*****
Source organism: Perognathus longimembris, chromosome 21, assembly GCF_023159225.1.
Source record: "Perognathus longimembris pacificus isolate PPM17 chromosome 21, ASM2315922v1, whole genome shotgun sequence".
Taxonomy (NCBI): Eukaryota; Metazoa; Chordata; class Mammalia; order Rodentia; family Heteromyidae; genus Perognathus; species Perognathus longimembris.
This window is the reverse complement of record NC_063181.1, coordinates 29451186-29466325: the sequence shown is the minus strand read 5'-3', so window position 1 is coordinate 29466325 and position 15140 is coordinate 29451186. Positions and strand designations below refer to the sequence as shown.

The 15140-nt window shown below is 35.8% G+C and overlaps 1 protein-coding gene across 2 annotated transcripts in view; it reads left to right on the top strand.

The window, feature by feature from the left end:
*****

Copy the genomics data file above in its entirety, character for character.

Source organism: Perognathus longimembris, chromosome 21, assembly GCF_023159225.1.
Source record: "Perognathus longimembris pacificus isolate PPM17 chromosome 21, ASM2315922v1, whole genome shotgun sequence".
Taxonomy (NCBI): Eukaryota; Metazoa; Chordata; class Mammalia; order Rodentia; family Heteromyidae; genus Perognathus; species Perognathus longimembris.
This window is the reverse complement of record NC_063181.1, coordinates 29451186-29466325: the sequence shown is the minus strand read 5'-3', so window position 1 is coordinate 29466325 and position 15140 is coordinate 29451186. Positions and strand designations below refer to the sequence as shown.

The 15140-nt window shown below is 35.8% G+C and overlaps 1 protein-coding gene across 2 annotated transcripts in view; it reads left to right on the top strand.

The window, feature by feature from the left end: